If you have incurred any medical expenses due to your work-related injury or illness, you have the right to claim medical benefits. Some of these medical expenses include hospital stays, prescription drugs, medical equipment, surgery, and travel expenses. These expenses can be compensated by claiming medical benefits for these compensable work injuries in Fort Lauderdale.

Physical Rehabilitation Benefits

If your injury necessitated physical therapy as part of the recovery program, the costs incurred on physical therapy can also be included in your claim so that you receive
physical rehabilitation benefits.

Vocational Rehabilitation Benefits

Sometimes, a workplace injury is so serious that you may need vocational rehabilitation or retraining to help you resume employment. Any costs incurred on such programs can be compensated through vocational rehabilitation benefits.

Lost Wages

If your injury forces you to take some time out of work, then you may be in line to receive various types of income benefits to cover your lost wages. These benefits include:

  • Temporary total disability benefits
  • Temporary partial disability benefits
  • Impairment benefits
  • Permanent total disability benefits
  • Dependents or the estate of a worker who dies as a result of a workplace accident may claim death and funeral benefits.

How Long Do You Have to File for Benefits for Compensable Work Injuries in Fort Lauderdale?

If you have suffered compensable work injuries in Fort Lauderdale, you have 2 years from the date of the injury or when your illness becomes apparent to file for workers’ compensation. Florida statutes also allow 1 additional year from the date of the last payment of benefits or last date of provision of medical care if you wish to file a Petition for Benefits.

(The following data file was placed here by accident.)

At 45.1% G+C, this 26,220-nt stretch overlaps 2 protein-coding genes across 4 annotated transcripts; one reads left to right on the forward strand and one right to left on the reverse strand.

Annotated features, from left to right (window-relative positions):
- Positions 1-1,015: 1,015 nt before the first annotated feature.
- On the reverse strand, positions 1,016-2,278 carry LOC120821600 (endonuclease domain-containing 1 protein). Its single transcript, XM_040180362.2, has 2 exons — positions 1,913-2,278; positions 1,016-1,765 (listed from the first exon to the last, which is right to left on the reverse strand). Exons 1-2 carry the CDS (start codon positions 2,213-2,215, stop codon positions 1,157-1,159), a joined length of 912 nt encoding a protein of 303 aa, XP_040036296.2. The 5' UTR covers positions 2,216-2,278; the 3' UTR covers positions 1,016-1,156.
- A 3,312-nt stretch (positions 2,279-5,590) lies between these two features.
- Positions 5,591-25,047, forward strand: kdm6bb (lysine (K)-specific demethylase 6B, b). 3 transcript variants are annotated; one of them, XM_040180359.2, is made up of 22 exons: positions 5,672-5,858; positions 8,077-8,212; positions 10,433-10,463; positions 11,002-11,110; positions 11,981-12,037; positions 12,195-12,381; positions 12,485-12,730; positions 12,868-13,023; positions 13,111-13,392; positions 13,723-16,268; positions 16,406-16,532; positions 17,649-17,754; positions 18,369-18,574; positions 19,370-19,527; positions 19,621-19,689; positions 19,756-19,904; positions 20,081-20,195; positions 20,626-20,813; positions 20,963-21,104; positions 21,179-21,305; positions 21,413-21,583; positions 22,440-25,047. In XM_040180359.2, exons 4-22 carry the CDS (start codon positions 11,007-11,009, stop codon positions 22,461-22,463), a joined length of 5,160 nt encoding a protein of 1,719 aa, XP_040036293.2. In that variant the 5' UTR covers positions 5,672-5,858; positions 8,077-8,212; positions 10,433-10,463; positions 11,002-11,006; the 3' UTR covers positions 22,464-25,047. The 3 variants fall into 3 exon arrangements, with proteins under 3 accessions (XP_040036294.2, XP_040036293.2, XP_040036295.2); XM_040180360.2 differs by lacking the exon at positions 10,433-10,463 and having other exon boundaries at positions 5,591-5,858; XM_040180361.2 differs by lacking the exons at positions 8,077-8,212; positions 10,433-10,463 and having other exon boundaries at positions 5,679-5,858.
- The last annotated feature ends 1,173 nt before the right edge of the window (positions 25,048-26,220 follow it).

Hourglass showing time is passing concept of workers' compensation claims process in Fort Lauderdale

For Help with Understanding Compensable Work Injuries in Fort Lauderdale, Call Our Legal Team Today

Workers in Fort Lauderdale are usually at risk of suffering various types of injuries depending on their employment. Some of the most common compensable work injuries in Fort Lauderdale include back, neck, and spinal injuries, head injuries, fractures, and joint pain. When filing a workers’ compensation, it is important to note that your injury must be compensable for you to receive benefits.

If you’ve been hurt while on the clock and have yet to file your claim, get in touch with Work Injury Rights at 954-833-5226 to schedule a free case evaluation so that you understand your rights and possible benefits.